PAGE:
Theatre and the Image
John Guare once said that the magic of theatre happens in the space between the actors and the audience. To enable the connection necessary for this magic, the playwright must employ many devices; one of these is the image.
What is unique about the image in terms of language in drama is that it must come from a character, rather than directly from the author as with poetry or prose. When Macbeth asks if there is a dagger there before him he asks the audience to see with him. By doing so, the playwright establishes the connection by engaging both actor and audience in the creation of the image.
In my play, Sex & Violence, the character of Jimmy talks about catching himself in the mirror, unawares, and the image that presents itself to him. He is asking the audience to see him not as he is presented to them on the stage but rather as both the child he once was, who just wanted a snow cone, and the man he had once dreamed of becoming. I used these images to connect the audience to Jimmy, even as he prepares to engage in a horrendous act. By seeing the character in deeper terms, he becomes not simply a rapist but a human engaged in a human act.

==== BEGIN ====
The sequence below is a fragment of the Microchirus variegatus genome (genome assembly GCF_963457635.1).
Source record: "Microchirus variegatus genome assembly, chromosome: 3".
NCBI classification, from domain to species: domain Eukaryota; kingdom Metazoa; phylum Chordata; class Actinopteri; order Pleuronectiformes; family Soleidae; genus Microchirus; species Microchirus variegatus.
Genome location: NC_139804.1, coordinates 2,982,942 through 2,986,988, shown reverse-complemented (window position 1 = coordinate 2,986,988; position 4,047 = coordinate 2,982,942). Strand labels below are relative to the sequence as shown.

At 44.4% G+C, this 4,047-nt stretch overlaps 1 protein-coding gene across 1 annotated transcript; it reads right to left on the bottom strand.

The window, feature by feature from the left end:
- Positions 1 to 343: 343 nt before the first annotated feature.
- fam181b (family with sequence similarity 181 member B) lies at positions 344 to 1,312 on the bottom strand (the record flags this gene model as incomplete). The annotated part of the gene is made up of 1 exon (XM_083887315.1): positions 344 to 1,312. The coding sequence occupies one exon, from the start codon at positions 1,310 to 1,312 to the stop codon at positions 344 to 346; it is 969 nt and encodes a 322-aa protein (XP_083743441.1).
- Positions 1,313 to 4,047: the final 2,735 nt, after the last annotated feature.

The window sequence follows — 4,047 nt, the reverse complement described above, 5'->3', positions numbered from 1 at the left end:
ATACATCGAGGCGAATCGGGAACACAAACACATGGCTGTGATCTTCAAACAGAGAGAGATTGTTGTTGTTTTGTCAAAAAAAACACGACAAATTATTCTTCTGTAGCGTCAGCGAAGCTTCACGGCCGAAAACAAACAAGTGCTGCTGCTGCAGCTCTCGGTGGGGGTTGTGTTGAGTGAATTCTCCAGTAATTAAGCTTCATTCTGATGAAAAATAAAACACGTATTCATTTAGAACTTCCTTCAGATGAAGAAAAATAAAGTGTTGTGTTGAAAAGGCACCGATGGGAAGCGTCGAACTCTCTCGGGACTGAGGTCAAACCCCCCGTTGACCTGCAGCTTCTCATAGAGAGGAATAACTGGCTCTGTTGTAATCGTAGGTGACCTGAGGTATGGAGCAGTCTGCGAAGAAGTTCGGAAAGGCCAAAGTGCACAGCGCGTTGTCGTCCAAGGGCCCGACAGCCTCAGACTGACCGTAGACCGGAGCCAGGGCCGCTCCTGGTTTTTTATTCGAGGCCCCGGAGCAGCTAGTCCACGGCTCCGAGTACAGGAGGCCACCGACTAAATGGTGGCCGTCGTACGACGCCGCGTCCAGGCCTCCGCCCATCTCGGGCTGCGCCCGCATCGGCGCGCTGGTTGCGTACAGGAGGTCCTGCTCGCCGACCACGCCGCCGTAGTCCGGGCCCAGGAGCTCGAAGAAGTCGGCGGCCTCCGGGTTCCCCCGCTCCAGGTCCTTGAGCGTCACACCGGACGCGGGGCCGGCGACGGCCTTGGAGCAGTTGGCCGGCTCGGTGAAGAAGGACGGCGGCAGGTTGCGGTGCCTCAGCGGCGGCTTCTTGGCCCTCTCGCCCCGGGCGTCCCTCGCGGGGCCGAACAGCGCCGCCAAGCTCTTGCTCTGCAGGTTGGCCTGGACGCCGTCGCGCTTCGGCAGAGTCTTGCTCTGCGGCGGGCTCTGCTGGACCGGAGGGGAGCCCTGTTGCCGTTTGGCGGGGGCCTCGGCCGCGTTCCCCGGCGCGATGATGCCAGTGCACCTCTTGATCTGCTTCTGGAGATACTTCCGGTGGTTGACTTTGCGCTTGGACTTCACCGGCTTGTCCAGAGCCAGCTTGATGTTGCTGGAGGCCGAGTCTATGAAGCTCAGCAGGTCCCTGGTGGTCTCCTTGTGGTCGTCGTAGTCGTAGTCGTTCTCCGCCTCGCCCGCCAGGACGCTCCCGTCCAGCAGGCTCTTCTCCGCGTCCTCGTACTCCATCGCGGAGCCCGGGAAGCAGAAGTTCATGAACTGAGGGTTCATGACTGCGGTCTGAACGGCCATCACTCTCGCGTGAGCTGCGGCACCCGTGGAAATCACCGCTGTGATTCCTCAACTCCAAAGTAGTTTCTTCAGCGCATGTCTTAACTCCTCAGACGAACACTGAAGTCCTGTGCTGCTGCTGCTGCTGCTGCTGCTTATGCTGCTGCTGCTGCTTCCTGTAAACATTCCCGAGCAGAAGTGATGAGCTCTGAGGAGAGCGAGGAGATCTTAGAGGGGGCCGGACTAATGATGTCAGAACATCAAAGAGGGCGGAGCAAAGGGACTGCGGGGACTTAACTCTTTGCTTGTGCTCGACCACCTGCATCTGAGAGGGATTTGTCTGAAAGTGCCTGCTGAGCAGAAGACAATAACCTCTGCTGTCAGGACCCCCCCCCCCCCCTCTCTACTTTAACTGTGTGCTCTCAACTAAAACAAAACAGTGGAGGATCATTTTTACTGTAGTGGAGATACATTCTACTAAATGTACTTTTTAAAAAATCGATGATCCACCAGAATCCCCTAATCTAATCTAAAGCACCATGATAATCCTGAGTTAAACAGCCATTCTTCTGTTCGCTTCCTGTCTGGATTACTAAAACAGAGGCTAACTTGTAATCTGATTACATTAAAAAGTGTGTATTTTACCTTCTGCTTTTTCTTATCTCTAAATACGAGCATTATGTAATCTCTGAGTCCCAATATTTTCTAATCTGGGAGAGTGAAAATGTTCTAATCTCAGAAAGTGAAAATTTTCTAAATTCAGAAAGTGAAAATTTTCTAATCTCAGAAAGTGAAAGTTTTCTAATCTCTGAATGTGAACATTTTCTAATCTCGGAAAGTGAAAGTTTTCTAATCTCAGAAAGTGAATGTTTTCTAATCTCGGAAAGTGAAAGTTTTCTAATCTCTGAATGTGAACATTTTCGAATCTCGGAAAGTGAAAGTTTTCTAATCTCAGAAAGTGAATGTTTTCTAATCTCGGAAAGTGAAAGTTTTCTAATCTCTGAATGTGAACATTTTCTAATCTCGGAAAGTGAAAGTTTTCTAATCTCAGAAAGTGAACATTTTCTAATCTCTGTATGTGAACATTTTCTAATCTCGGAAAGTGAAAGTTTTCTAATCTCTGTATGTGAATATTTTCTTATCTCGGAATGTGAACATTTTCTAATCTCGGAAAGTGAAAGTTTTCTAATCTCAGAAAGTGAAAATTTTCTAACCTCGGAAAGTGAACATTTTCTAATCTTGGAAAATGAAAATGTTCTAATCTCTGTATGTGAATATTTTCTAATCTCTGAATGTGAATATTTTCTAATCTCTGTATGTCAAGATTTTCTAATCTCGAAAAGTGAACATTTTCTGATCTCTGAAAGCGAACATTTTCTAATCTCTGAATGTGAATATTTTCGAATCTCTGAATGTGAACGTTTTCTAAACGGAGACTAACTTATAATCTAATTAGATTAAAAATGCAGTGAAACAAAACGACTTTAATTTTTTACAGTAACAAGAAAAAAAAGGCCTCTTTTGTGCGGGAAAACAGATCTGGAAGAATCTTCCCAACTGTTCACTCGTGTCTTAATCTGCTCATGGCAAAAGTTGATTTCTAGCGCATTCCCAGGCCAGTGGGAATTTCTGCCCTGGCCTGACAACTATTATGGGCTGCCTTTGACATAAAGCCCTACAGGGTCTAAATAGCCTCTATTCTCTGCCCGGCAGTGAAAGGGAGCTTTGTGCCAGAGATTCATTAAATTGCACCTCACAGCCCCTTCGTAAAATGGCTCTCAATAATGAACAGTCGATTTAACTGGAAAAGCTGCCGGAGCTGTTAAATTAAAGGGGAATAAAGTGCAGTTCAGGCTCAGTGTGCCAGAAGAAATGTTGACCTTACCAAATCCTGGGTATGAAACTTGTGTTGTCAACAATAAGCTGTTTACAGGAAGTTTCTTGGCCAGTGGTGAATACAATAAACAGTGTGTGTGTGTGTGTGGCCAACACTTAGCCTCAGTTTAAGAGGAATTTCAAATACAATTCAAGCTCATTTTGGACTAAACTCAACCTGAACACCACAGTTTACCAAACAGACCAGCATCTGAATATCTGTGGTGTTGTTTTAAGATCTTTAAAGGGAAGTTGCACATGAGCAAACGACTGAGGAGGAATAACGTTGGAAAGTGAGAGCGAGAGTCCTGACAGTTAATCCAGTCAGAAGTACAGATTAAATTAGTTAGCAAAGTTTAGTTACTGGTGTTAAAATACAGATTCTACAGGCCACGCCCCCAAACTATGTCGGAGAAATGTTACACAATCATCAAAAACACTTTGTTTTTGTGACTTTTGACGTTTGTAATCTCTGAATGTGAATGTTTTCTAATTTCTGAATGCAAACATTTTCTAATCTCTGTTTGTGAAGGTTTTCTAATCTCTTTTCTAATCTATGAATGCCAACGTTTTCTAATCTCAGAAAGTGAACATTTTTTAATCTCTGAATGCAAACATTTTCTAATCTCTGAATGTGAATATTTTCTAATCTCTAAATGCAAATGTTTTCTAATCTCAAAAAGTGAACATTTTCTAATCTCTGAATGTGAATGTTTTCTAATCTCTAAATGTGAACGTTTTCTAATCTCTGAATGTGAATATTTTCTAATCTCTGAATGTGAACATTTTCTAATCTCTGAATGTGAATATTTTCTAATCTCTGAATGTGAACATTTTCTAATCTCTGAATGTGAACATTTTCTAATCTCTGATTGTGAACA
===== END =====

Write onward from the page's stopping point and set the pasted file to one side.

When I pondered the image in drama, I immediately thought of the work of Adrienne Kennedy, and I am very honored that she was willing to discuss her work with us. Her use of imagery connects the audience not only to the time and place in which her work occurs but also the longings and confusion of her characters as they attempt, as with Macbeth and Jimmy, to reconcile what they see before them.
We are also honored to present Phyllis Green’s By the Beautiful Sea, in which the characters use imagery to guide an audience through their lives as they stroll along a pier.
Image is not everything in drama but it is a powerful tool, which, when done well, helps create magic.